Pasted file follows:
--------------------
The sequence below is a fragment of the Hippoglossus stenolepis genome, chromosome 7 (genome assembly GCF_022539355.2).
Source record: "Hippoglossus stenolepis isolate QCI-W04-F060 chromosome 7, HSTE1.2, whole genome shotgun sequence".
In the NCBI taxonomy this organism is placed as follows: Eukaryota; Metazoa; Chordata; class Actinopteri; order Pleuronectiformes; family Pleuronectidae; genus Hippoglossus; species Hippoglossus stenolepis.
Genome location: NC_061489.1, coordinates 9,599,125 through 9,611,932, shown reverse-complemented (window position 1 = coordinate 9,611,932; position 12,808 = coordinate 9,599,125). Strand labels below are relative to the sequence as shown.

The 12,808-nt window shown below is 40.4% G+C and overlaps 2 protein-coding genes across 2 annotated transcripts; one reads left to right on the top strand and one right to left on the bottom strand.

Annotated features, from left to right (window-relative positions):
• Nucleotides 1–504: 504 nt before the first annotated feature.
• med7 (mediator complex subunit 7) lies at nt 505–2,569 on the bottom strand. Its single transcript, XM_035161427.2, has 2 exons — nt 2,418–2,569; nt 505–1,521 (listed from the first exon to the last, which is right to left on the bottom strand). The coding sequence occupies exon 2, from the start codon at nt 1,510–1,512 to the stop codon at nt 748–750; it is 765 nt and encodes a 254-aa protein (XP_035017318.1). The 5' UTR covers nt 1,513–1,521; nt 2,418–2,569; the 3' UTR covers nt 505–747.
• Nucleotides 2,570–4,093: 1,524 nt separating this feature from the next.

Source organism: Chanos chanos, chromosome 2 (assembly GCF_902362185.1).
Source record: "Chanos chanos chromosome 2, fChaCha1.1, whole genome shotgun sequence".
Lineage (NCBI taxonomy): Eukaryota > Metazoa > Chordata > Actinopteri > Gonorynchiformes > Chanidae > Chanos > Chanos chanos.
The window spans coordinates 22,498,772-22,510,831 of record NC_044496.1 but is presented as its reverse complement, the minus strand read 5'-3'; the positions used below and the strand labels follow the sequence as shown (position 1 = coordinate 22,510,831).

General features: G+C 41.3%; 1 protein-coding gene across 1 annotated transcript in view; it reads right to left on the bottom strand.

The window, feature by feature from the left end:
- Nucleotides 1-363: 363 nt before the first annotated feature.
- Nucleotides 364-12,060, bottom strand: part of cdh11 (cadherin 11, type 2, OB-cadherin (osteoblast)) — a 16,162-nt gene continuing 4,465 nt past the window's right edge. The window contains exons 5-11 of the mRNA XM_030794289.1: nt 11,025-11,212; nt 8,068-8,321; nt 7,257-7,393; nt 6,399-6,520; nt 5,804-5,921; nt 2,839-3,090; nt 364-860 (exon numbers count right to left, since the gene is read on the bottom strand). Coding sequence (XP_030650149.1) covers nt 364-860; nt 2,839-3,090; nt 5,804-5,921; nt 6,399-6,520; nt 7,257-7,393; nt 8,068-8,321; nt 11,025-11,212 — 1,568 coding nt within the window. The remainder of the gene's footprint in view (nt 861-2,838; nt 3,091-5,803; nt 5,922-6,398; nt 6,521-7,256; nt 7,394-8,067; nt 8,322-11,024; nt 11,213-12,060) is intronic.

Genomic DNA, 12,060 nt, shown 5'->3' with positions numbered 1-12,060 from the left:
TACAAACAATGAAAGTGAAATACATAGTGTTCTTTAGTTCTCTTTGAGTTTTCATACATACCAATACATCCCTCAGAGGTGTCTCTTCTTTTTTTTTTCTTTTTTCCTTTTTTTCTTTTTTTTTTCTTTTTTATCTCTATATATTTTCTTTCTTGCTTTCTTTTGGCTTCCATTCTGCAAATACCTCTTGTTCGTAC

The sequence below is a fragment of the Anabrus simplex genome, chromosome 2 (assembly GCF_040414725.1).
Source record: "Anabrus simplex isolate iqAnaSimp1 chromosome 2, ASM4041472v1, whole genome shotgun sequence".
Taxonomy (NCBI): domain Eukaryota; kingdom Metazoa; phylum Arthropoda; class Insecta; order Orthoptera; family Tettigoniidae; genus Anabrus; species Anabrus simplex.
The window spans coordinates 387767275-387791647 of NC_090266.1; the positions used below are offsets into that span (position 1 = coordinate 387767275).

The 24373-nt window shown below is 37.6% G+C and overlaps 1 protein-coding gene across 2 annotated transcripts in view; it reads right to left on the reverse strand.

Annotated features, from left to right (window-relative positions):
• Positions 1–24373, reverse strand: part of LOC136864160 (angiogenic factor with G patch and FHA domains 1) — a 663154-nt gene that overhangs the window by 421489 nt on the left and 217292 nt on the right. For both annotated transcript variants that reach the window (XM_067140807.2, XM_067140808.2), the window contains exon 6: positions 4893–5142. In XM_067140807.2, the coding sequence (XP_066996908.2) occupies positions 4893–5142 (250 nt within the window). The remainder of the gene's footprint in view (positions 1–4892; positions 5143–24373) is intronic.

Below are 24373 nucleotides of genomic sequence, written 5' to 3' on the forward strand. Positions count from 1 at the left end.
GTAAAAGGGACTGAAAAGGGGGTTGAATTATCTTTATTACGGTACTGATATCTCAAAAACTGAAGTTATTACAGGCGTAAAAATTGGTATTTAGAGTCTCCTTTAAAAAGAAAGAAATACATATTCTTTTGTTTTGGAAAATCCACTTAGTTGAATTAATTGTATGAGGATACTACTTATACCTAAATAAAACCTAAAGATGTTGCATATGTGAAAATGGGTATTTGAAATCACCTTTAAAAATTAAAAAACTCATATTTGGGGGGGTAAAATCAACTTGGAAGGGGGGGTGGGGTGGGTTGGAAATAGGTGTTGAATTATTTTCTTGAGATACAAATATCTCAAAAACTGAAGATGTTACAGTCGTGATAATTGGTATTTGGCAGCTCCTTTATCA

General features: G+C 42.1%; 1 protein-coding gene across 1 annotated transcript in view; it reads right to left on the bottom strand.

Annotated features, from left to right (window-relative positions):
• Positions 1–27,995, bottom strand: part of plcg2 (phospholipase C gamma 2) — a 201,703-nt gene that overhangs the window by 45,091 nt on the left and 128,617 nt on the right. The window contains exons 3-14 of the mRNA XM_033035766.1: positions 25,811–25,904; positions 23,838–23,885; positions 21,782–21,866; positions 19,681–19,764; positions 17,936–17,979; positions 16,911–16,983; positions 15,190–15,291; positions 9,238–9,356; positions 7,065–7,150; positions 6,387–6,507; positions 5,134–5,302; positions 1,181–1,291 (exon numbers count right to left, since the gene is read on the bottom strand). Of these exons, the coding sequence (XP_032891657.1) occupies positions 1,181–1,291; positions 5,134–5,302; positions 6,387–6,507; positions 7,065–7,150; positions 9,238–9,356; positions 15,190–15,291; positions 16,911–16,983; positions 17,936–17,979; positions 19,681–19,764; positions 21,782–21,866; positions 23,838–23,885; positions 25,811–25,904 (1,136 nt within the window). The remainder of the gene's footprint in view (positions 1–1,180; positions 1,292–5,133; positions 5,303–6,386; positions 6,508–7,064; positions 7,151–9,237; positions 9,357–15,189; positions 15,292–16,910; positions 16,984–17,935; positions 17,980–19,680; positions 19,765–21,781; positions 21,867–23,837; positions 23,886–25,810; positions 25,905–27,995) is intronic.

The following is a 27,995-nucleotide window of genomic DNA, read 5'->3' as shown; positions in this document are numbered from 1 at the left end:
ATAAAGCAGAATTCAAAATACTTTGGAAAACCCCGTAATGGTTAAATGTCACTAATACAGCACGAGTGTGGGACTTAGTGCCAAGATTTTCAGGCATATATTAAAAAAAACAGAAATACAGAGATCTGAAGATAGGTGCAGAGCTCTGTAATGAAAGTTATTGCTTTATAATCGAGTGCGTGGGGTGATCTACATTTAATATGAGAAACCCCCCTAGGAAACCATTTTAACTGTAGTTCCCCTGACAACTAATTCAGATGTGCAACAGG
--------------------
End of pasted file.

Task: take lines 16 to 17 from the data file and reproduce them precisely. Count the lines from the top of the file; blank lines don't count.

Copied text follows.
- Nucleotides 1-363: 363 nt before the first annotated feature.
- Nucleotides 364-12,060, bottom strand: part of cdh11 (cadherin 11, type 2, OB-cadherin (osteoblast)) — a 16,162-nt gene continuing 4,465 nt past the window's right edge. The window contains exons 5-11 of the mRNA XM_030794289.1: nt 11,025-11,212; nt 8,068-8,321; nt 7,257-7,393; nt 6,399-6,520; nt 5,804-5,921; nt 2,839-3,090; nt 364-860 (exon numbers count right to left, since the gene is read on the bottom strand). Coding sequence (XP_030650149.1) covers nt 364-860; nt 2,839-3,090; nt 5,804-5,921; nt 6,399-6,520; nt 7,257-7,393; nt 8,068-8,321; nt 11,025-11,212 — 1,568 coding nt within the window. The remainder of the gene's footprint in view (nt 861-2,838; nt 3,091-5,803; nt 5,922-6,398; nt 6,521-7,256; nt 7,394-8,067; nt 8,322-11,024; nt 11,213-12,060) is intronic.